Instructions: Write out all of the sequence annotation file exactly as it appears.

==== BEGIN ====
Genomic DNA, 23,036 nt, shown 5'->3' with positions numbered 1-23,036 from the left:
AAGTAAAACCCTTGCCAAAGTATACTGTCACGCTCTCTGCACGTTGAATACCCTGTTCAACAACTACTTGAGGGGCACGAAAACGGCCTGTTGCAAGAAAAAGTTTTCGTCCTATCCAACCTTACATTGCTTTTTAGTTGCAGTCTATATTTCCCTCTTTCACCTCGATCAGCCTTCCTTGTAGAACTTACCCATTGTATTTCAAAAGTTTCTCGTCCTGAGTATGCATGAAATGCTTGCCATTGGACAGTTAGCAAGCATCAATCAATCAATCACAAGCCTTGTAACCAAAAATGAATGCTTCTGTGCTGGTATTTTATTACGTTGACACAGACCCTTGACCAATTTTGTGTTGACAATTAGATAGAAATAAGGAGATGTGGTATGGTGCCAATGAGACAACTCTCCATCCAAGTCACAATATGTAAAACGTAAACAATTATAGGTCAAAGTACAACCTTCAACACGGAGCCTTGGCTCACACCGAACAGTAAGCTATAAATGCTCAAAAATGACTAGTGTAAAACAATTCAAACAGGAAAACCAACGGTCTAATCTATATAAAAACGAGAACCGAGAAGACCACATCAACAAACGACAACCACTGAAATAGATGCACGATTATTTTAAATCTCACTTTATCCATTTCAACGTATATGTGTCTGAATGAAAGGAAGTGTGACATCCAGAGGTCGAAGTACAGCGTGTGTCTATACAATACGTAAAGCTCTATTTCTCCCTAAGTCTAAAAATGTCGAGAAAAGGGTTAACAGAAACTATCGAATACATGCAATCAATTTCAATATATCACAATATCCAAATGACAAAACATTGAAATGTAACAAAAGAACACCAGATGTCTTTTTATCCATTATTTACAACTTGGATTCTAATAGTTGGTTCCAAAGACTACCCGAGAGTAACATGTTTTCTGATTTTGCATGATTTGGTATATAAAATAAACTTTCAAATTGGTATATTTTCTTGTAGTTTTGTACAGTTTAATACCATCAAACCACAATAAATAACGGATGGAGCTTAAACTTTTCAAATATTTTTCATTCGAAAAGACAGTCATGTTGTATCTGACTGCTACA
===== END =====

Genomic DNA, 23,036 nt, shown 5'->3' with positions numbered 1-23,036 from the left:
AAGTAAAACCCTTGCCAAAGTATACTGTCACGCTCTCTGCACGTTGAATACCCTGTTCAACAACTACTTGAGGGGCACGAAAACGGCCTGTTGCAAGAAAAAGTTTTCGTCCTATCCAACCTTACATTGCTTTTTAGTTGCAGTCTATATTTCCCTCTTTCACCTCGATCAGCCTTCCTTGTAGAACTTACCCATTGTATTTCAAAAGTTTCTCGTCCTGAGTATGCATGAAATGCTTGCCATTGGACAGTTAGCAAGCATCAATCAATCAATCACAAGCCTTGTAACCAAAAATGAATGCTTCTGTGCTGGTATTTTATTACGTTGACACAGACCCTTGACCAATTTTGTGTTGACAATTAGATAGAAATAAGGAGATGTGGTATGGTGCCAATGAGACAACTCTCCATCCAAGTCACAATATGTAAAACGTAAACAATTATAGGTCAAAGTACAACCTTCAACACGGAGCCTTGGCTCACACCGAACAGTAAGCTATAAATGCTCAAAAATGACTAGTGTAAAACAATTCAAACAGGAAAACCAACGGTCTAATCTATATAAAAACGAGAACCGAGAAGACCACATCAACAAACGACAACCACTGAAATAGATGCACGATTATTTTAAATCTCACTTTATCCATTTCAACGTATATGTGTCTGAATGAAAGGAAGTGTGACATCCAGAGGTCGAAGTACAGCGTGTGTCTATACAATACGTAAAGCTCTATTTCTCCCTAAGTCTAAAAATGTCGAGAAAAGGGTTAACAGAAACTATCGAATACATGCAATCAATTTCAATATATCACAATATCCAAATGACAAAACATTGAAATGTAACAAAAGAACACCAGATGTCTTTTTATCCATTATTTACAACTTGGATTCTAATAGTTGGTTCCAAAGACTACCCGAGAGTAACATGTTTTCTGATTTTGCATGATTTGGTATATAAAATAAACTTTCAAATTGGTATATTTTCTTGTAGTTTTGTACAGTTTAATACCATCAAACCACAATAAATAACGGATGGAGCTTAAACTTTTCAAATATTTTTCATTCGAAAAGACAGTCATGTTGTATCTGACTGCTACA